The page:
New cargo bike business wants to protect your windows


Scott Baermann cleans windows at Ipsento on a sunny September afternoon. 

Scott Baermann has been in the window cleaning business for 10 years, mostly in northern Indiana. He operated that business from afar when he moved to Chicago in 2006. Earlier this year he took on his friend Ryan Hoban as a partner. But the future didn’t lie in northern Indiana, it was here in Chicago.

I interviewed the Urban Street Window Works guys in August at their “office” in Ipsento Coffee House in Bucktown. This was the same office at which Scott and Ryan decided to try storefronts as a way to break into business in the city, an industry they said was dominated by “one bucket wonders”.

Most people already have a guy, and they don’t know who it is. He just comes around a few times and you pay him $7, $8 bucks. We want to develop a relationship, in how we want to separate ourselves. We want them to know our names.

Our first storefront was Ipsento, I know Tim, I asked, “Who does your windows?” Shoot me a quote and we’ll talk. Tim bought the equipment himself, “but as you can see I don’t do a good job”.

Ipsento became their first customer. A walk around the neighborhood netted them a few more customers. The pair got bikes on their radar after the threat of parking tickets raised its ugly head (fortunately they didn’t get one on an early work call). They looked at trailers on Craigslist and bought a single wheel trailer in Evanston. Ryan mentioned the benefits of using a bike for work, saying, “We can be a lot more efficient. I love riding my bikes. So this is like a dream come true, riding my bike every day.” Continue reading New cargo bike business wants to protect your windows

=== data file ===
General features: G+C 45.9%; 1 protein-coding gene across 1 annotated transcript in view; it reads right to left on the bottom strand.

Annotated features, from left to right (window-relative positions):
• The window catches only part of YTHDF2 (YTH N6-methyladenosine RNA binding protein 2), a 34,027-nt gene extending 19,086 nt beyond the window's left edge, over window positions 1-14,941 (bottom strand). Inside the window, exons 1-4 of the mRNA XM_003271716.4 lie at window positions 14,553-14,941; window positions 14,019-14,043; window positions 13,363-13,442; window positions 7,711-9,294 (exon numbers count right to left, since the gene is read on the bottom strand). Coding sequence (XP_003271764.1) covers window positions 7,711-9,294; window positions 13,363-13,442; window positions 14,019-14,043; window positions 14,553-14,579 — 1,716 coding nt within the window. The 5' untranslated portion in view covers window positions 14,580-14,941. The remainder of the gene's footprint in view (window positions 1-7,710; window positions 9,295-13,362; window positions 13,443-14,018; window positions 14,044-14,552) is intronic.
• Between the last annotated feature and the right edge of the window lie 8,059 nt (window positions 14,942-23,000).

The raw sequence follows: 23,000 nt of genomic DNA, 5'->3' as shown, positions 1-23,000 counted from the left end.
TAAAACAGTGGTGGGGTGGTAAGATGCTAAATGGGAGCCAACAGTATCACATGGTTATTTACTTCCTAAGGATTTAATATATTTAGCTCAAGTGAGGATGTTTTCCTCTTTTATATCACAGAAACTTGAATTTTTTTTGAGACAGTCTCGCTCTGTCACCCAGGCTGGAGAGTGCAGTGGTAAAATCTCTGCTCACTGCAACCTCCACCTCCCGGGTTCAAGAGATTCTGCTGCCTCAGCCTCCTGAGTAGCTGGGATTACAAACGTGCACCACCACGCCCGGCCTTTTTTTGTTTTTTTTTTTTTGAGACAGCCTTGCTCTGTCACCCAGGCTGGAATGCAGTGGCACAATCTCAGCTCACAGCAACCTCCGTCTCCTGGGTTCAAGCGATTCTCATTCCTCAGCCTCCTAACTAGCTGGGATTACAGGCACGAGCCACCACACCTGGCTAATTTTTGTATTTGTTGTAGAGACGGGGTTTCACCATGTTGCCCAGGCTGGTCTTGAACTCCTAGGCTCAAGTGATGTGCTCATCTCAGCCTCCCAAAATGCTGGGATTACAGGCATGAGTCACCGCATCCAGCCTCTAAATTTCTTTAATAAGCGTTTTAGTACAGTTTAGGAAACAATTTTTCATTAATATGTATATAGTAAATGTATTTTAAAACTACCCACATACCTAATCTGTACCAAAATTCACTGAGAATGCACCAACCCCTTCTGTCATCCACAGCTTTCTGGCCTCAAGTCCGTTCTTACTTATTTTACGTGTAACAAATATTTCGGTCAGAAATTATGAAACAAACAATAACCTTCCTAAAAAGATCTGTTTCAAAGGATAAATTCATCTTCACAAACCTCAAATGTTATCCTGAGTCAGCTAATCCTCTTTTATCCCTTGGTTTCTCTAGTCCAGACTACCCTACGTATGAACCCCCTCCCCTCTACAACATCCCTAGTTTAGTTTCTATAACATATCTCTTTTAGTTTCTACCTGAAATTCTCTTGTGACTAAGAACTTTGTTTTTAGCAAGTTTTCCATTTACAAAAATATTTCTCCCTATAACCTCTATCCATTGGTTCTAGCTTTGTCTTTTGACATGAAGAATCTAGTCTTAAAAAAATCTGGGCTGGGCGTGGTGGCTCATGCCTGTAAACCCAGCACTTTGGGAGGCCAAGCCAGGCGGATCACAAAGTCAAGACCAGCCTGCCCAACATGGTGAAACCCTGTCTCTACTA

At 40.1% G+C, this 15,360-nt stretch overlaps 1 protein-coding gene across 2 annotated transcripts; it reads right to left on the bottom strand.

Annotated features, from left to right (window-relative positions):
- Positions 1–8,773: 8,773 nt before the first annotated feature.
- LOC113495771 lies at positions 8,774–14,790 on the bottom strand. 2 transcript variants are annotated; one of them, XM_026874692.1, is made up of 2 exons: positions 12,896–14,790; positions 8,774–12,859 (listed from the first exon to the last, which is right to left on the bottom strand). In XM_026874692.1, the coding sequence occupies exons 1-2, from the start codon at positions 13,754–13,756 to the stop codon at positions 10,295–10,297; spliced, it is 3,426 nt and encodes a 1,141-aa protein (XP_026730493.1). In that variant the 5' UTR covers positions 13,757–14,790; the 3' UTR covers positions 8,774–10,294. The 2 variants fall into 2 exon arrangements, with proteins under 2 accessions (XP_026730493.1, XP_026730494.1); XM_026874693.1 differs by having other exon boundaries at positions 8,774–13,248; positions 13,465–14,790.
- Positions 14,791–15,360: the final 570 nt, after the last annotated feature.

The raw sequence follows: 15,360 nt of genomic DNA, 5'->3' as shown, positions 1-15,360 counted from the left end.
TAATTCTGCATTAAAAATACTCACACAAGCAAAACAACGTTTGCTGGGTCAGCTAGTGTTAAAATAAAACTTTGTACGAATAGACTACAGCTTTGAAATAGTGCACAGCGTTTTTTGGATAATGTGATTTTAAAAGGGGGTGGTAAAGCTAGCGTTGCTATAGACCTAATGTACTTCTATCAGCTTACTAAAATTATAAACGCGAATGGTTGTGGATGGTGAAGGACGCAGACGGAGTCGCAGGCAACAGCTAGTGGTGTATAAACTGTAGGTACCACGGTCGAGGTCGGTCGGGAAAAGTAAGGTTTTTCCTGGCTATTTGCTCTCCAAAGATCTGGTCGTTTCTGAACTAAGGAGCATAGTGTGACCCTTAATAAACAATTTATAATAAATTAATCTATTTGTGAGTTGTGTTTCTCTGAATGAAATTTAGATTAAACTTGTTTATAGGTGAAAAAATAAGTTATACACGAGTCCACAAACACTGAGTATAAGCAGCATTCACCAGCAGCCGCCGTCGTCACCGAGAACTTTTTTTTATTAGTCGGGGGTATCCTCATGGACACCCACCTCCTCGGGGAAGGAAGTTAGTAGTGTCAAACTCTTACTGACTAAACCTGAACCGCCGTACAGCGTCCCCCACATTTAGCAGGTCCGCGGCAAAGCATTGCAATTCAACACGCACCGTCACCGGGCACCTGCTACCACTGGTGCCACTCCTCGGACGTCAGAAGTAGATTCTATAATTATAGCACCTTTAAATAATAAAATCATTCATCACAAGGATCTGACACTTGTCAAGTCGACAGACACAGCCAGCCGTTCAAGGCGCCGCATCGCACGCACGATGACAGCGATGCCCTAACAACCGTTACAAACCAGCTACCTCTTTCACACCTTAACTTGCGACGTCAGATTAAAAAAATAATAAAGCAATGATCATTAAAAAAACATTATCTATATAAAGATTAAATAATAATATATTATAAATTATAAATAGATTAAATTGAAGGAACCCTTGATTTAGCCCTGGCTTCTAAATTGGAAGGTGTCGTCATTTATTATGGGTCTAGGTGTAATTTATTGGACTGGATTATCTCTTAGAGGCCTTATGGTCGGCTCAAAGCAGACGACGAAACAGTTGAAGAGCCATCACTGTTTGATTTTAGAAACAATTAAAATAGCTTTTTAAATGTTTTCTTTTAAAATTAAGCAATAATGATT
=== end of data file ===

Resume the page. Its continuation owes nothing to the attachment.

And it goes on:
What would it take for Chicago’s messenger bag companies to go nationwide?


A Chicago flag-inspired messenger bag by New York’s Vaya Bags – all photos in this post courtesy of Vaya Bags

I believe that one sign that you’re in a great city for cycling is a proliferation of successful bike-related businesses. For example, a study done Mia Birk when she was bike coordinator of Portland, Oregon, found that the local bike industry has contributed $100 million and 1,500 jobs to that city’s economy in recent years.

There are a currently a handful of folks here in Chicago making great handmade bike products. You can find their bags, caps and other accessories listed in our gift guide. But it bothers me our city doesn’t have its fair share of independent bike-oriented businesses, and I’m not exactly sure why we don’t. It probably has something to do with the fact that, while we who live here know this is a great city for urban riding, the cold winters and lack of easy access to country roads and mountain bike trails prevent this town from being a magnet for bicycle entrepreneurs.

Back in the Nineties when I was a cycle courier, it always bugged me that every bike culture Mecca worth its bearing grease was represented by at least one well-known messenger bag company, except for Chicago. It was like that article in Vibe magazine during our pre-Kanye/Common hip-hop drought calling this “a city of three million [individuals] who can’t rap.” Was Chicago really that lame?

Continue reading What would it take for Chicago’s messenger bag companies to go nationwide?